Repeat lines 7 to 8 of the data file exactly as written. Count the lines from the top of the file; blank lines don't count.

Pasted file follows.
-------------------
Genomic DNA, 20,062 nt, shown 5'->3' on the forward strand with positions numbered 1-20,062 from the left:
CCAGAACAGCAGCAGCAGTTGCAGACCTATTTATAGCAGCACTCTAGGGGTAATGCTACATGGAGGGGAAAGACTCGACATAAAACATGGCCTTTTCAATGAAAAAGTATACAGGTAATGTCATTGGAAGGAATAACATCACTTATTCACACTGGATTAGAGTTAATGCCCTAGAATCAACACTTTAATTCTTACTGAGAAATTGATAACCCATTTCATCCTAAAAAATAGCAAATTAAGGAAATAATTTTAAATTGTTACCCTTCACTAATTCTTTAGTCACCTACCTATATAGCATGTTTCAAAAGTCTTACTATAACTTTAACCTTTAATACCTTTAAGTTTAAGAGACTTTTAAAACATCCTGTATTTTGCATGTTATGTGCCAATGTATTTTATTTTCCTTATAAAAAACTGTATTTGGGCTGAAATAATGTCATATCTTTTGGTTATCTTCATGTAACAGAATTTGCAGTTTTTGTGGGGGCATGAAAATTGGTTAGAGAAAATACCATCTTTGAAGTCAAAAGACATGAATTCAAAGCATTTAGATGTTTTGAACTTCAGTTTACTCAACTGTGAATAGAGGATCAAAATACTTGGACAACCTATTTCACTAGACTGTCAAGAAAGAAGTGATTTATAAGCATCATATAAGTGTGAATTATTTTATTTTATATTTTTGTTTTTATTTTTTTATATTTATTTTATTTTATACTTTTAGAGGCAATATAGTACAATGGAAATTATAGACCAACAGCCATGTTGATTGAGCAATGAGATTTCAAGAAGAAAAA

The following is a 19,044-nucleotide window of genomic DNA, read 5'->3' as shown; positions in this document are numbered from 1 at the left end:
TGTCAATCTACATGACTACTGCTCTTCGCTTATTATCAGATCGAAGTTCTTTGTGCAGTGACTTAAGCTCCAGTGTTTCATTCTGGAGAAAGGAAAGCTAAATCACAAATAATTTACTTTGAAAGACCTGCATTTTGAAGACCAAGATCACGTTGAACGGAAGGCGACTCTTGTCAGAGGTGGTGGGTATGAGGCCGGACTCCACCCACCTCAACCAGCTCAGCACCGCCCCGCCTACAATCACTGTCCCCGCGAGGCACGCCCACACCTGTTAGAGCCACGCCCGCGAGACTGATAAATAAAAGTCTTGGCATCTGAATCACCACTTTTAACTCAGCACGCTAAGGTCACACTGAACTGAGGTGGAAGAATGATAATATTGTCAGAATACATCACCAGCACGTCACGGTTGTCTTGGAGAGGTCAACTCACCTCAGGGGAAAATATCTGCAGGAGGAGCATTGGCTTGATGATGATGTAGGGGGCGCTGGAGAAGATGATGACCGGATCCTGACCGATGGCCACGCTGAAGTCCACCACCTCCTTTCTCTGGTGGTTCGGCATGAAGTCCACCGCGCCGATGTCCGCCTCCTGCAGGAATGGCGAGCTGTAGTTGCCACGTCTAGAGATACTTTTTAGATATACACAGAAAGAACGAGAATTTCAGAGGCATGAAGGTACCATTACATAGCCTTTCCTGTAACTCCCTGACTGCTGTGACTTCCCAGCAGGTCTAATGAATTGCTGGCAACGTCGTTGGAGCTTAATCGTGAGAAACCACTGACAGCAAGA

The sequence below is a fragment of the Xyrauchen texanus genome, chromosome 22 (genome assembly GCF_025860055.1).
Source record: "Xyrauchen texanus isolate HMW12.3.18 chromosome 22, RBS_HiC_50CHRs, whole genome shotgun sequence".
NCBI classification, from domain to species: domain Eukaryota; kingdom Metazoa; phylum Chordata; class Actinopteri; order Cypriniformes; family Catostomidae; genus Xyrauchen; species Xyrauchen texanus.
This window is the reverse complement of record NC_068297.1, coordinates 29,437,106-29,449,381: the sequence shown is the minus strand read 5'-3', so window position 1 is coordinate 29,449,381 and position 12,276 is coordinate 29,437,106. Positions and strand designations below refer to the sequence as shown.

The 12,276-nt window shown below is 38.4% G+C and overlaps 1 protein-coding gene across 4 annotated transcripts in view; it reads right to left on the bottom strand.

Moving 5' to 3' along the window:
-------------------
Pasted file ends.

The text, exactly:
NCBI classification, from domain to species: domain Eukaryota; kingdom Metazoa; phylum Chordata; class Actinopteri; order Cypriniformes; family Catostomidae; genus Xyrauchen; species Xyrauchen texanus.
This window is the reverse complement of record NC_068297.1, coordinates 29,437,106-29,449,381: the sequence shown is the minus strand read 5'-3', so window position 1 is coordinate 29,449,381 and position 12,276 is coordinate 29,437,106. Positions and strand designations below refer to the sequence as shown.